Breaking News in the Industry: July 8, 2016

Millions in High-End Watches, Jewelry Stolen from California Stores in ORC Ring

Authorities are investigating a series of high-end watch and jewelry store robberies that are part of a crime ring in which the suspects have struck nearly a dozen stores in the Southland. The robberies occurred twice in Canoga Park and once in Century City, Mission Viejo, Woodland Hills, Thousand Oaks, West Hollywood, Torrance, Malibu and Santa Monica. Authorities said millions of dollars worth of jewelry and watches were stolen from each location. The Bureau of Alcohol, Tobacco, Firearms and Explosives is offering a $5,000 reward for information leading to the arrest and conviction of one of nine suspects connected to the ring. Four of the nine suspects in the ring were arrested and charged June 16. Six of the suspects are believed to be the planners and organizers of the robberies, while three are suspected of participating in one or more of the robberies. Anyone with more information was asked to call the ATF tip line at (800) 283-4867 or 911. [ABC7]

Mom Recognizes Son as Drug Store Robber; He Turns Himself In

Authorities say a 27-year-old man turned himself in to Fort Lauderdale police after his mother recognized him in surveillance video circulated by detectives who were looking for a suspect in a string of drug store robberies. A police report says Keith Fitzgerald Knowles Jr. told investigators his mother showed him the video footage of the robberies and he admitted that it was indeed him.

Knowles was booked into jail on Sunday and remained in jail Thursday with bond set at $45,100. He’s charged with robbery, theft and battery on a person over 65. Investigators had released the videos showing a series of robberies at Walgreens stores across Broward County in June in hopes of tracking down the suspect. [WTXL]

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Group of Cubans Running Massive Credit Card Fraud Ring Had Base in NY

In January 2015, state and federal law enforcement raided a house at 3618 Batavia-Oakfield Townline Road, Batavia, and by appearances, it looked like a bust on a marijuana growing operation. Agents at the scene that day declined to share information and a spokesperson for Homeland Security said that the fact that there were sealed indictments in the case prevented her from providing even a general overview of what investigators hoped to uncover.

It turns out, state and federal investigators weren’t looking for marijuana — though they had a pretty good idea they would find a pot-growing operation — they were looking for evidence in a massive credit card fraud ring involving a group of Cuban nationals from Tampa, Fla., who set up shop in Batavia and Lockport.   [The Batavian]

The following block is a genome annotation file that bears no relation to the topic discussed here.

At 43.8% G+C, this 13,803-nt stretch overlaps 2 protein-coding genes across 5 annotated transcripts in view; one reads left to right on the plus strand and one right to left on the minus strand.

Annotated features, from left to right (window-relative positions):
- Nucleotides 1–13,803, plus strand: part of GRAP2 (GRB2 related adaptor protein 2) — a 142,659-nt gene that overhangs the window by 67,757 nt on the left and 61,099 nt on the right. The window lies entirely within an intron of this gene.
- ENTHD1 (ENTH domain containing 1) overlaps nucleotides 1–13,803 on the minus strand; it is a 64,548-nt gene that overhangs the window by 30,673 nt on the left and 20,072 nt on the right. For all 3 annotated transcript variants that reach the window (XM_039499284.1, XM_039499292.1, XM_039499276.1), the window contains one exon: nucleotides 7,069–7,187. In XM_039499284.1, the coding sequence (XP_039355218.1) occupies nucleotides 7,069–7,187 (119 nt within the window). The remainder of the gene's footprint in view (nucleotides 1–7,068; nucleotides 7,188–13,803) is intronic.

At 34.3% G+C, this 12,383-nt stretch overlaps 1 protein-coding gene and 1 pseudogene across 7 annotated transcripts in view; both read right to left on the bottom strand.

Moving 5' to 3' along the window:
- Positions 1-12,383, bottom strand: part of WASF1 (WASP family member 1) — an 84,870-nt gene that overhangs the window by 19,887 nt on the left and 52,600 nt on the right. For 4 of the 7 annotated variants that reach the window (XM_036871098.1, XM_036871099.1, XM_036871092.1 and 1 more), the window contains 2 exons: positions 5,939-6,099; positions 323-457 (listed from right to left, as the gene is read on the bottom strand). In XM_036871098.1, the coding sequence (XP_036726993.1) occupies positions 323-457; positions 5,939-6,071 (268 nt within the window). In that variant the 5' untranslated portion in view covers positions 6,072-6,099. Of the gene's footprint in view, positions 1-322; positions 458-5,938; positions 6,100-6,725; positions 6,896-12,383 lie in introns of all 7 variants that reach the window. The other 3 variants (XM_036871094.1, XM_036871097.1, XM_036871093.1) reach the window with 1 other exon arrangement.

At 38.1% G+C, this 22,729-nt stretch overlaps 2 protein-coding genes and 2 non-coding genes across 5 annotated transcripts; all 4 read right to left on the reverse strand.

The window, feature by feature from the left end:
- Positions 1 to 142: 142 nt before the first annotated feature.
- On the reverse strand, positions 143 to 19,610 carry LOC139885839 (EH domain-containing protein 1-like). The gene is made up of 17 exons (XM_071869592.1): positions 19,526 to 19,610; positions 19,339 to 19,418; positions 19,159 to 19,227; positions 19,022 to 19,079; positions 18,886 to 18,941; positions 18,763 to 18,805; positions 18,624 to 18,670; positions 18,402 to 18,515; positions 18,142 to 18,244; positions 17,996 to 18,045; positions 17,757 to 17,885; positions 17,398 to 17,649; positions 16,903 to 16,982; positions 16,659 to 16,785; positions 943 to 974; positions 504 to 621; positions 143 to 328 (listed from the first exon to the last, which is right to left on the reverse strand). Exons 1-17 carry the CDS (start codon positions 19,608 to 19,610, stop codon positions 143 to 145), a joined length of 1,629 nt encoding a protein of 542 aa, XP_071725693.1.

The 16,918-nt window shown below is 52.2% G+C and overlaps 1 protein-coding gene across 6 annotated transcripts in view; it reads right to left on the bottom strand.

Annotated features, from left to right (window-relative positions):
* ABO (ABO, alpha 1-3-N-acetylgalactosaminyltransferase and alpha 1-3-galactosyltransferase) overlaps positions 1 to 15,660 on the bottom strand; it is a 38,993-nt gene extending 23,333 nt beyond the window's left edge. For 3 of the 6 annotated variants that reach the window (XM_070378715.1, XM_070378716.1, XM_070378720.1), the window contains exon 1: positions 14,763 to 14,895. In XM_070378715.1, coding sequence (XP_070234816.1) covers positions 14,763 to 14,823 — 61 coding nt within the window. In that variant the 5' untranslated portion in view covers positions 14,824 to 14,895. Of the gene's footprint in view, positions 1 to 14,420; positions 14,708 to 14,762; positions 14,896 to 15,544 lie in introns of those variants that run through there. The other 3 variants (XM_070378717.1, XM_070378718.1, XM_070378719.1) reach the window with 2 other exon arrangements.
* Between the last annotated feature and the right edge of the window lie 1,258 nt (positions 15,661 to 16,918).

Local Man Loses $25K in Apple iTunes Card Fraud

An iTunes gift card scam that left one area man bilked of more than $25,000 prompted Asheville police to serve a search warrant on Apple in search of records about the case. According to a search warrant returned Wednesday, a man went to the Asheville Police Department saying that he responded to an email from a company calling itself Key Components Swiss Trade.

Under the agreement, the man bought iTunes gift cards for the company, and an official there told him after a two-week probationary period, he would be issued a company credit card. The man bought the gift cards, and told police he at first made small purchases, concerned about being reimbursed. The first few receipts were reimbursed by the company, according to the warrant. A company official told the victim he would be instructed to mail in the gift cards at a later date, but a Key Components official requested photocopies of the items, particularly the identification numbers as proof of purchase. The man complied.  Typically, gift cards can be used online with identification numbers, and the physical card is not required to complete a purchase. [Citizen-Times]

Wendy’s Reveals Source Behind Breach — And It Was a Familiar One

The Wendy’s Co. is offering an update on a cyberattack it first reported in February 2016, and it contains some decidedly unsurprising details. Wendy’s believes the breach resulted from third-party service providers’ remote access credentials being compromised. This allowed access, and the ability to deploy malware, to some franchisees’ point-of-sale systems. To date, Wendy’s said there has been no indication that any Company-operated restaurants were impacted.

Working with third-party forensic experts, federal law enforcement and payment card industry contacts as part of its ongoing investigation, the retailer has determined that specific payment card information was targeted by an additional malware variant reported in June. This information included cardholder name, credit or debit card number, expiration date, cardholder verification value, and service code. Media reports of unusual payment card activity related to Wendy’s customers first surfaced in January 2016, with the retailer officially confirming it in February 2016. Subsequently, on June 9, 2016, the company reported that an additional malware variant had been identified and disabled.

The company worked with investigators to disable the malware involved in the first attack earlier this year. Soon after detecting the malware variant involved in the latest attack, Wendy’s said it identified a method of disabling it and thereafter disabled it in all franchisee restaurants where it was discovered. The investigation has confirmed that criminals used malware believed to have been effectively deployed on some Wendy’s franchisee systems starting in late fall 2015. Wendy’s is now offering customers who may have been affected information on how to protect their credit, as well as one year of complimentary fraud consultation and identity restoration services. [Chain Store Age]


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